Monday, March 16, 2020

LoA vision

I have a database with 931 tactical problems in the following categories:
  • Discovered attack
  • Double attack
  • Skewer
  • Pin
  • Overloading
  • Mate in 3
I learned the geometrical patterns by heart of 252 positions (27%) already. It took me 50 days.
I focused on PoPs (points of pressure) and Funs (functions) solely.
So far the method seems to work excellent. 

Now I have drawn a definite conclusion about the middlegame, I thought that it would be nice to extend my method to middlegame positions too. Hence I began a search for a database with positional problems. I couldn't find an acceptable one.

But then I realised the following: I now have a definite method of judgment for every middlegame move. Which is the following: how does this move alter the balance of piece activity? In the previous post, I called it the battle of the LoA's (lines of attack). Do I really need a problem set with positional problems?

The answer is: probably not. I just have to draw the lines of attack in the position. Any position. Since what I need is LoA vision. So why not use the database I already have? Who cares that it are tactical positions? When I know the points of pressure and functions already, why not draw the lines of attack in the same positions?
So that is what I'm going to do.

I had a sneak peek in endgame theory. I discovered that I don't need to learn so much positions, but merely that I have know how to devise an endgame plan. So that is what I'm going to focus on the coming time. 110 days to the first tournament. Still some time to work. I'm excited!




4 comments:

  1. Positional play is "built-in" - IFF you can "see" the PoPs, LoAs and Funs in each position as you play.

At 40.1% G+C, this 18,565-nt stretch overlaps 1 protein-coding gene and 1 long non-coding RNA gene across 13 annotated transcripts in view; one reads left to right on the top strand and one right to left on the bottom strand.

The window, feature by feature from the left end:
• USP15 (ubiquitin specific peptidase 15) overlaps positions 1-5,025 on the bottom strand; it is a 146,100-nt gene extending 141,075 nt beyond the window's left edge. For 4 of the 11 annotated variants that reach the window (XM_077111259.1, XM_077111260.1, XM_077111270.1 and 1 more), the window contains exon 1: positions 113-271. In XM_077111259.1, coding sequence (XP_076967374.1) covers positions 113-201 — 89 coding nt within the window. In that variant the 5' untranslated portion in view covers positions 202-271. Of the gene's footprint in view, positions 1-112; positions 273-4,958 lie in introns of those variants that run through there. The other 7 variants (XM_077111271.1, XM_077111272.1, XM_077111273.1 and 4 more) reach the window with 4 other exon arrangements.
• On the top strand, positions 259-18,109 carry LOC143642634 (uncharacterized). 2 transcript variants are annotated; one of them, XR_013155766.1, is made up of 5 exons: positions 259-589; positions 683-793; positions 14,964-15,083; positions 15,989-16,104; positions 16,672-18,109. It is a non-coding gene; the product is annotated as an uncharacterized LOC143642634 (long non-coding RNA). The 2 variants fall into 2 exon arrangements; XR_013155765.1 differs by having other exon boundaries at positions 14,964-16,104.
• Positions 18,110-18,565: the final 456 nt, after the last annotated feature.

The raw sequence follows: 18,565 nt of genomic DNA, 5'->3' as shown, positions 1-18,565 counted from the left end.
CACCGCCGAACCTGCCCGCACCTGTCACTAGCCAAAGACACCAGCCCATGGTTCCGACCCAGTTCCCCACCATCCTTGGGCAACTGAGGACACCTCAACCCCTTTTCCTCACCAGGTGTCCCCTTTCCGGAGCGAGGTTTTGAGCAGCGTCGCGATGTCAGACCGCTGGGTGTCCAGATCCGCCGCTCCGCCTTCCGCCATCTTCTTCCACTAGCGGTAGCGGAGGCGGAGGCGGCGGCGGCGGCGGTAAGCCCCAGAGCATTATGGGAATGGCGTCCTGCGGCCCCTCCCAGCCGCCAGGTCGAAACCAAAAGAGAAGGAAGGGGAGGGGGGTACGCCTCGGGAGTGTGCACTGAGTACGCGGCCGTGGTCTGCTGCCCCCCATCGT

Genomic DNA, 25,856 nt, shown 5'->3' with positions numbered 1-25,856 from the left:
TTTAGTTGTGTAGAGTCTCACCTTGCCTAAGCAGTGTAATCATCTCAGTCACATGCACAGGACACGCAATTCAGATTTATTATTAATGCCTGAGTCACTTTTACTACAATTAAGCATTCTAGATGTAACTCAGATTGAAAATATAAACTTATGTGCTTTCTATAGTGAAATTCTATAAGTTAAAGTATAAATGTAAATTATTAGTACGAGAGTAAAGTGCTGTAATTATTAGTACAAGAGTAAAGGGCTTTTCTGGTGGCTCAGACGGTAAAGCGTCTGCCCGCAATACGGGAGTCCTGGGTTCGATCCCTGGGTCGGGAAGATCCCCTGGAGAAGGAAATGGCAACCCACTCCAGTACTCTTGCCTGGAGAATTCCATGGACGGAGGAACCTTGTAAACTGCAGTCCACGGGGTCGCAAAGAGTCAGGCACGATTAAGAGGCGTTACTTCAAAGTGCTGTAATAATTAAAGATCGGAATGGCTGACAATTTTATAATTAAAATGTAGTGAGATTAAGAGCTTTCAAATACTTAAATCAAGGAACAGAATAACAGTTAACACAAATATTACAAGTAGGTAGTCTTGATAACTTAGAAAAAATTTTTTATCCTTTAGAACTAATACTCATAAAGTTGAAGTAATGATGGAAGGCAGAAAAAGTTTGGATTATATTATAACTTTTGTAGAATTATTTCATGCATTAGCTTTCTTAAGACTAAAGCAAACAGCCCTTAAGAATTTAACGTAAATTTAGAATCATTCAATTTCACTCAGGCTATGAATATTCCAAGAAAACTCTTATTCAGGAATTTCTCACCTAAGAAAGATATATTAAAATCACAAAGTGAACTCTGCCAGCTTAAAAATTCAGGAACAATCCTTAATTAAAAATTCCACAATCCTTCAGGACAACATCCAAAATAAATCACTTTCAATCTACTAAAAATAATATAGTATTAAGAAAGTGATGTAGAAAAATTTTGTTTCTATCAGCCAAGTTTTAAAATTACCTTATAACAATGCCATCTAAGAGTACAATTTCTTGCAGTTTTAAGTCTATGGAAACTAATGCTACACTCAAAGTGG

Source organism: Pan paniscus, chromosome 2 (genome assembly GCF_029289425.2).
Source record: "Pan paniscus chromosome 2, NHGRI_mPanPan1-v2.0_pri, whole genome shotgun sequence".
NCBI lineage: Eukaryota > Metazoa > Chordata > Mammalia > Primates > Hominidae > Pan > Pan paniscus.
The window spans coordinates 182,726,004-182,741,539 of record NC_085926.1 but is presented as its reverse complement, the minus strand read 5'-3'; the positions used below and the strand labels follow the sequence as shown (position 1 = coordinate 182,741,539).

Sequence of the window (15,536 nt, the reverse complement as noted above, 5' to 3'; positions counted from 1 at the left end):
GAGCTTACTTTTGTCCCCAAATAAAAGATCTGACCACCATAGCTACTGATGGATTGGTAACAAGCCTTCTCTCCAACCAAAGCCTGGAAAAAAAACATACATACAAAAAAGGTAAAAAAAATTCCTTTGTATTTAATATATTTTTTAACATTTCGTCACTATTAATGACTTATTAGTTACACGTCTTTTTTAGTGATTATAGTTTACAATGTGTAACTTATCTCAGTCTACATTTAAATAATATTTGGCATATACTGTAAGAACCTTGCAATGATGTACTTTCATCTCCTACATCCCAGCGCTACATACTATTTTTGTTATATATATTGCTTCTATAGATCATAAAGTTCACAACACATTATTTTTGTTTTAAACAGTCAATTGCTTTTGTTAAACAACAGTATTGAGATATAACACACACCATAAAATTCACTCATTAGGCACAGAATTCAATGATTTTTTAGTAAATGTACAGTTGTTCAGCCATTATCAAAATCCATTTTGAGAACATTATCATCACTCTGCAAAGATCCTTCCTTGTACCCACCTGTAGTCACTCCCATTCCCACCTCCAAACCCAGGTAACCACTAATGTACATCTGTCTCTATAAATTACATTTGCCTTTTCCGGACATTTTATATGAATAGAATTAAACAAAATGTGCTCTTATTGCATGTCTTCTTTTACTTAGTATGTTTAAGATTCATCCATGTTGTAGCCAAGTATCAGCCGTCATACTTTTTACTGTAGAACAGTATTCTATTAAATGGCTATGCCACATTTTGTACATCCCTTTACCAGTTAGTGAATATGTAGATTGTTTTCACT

I alluded to this in a previous two-part comment on March 25, 2017 at 5:49 and 5:51 (scroll down almost to the bottom of the comment area):

    War on Trial and Error - Saturday, March 11, 2017

    If you are eliminating tactical errors by "seeing" the available PoPLoAFun, you are avoiding the false values. Whatever is left as viable candidate moves must be the true values.

    Or, as master detective Sherlock Holmes said:

    "Once you eliminate the impossible, whatever remains, no matter how improbable, must be the truth."

    That gives added emphasis to the old Soviet Union chess truism:

    "If it doesn't work, but you really want it to, then it must work."

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  2. I need to solve one other problem before the tournaments in July. I'm a terrible writer of the moves. When I notate the moves, I seem to do that with another part of the brain than when I think about chess. Shifting between different brain parts is killing me. It feels whether I'm torn apart. It is lirerally painful. And I hate it. Especially in time trouble. Besides that, my notation sheet is usually unreadable with wrong and forgotten moves. When I'm allowed to lay down my pencil, my play improves with 200 points. At least, so it feels.

    Somehow, writing down the moves has never become automatic even after all those years. Any suggestions how I could train that?

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    Replies
    1. I need a pgn viewer with an automatic replay with adjustable speed.

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  3. It is a matter of statistics. If you can access or occupy more lines of attack, you have a greater chance that there is something interesting to do.

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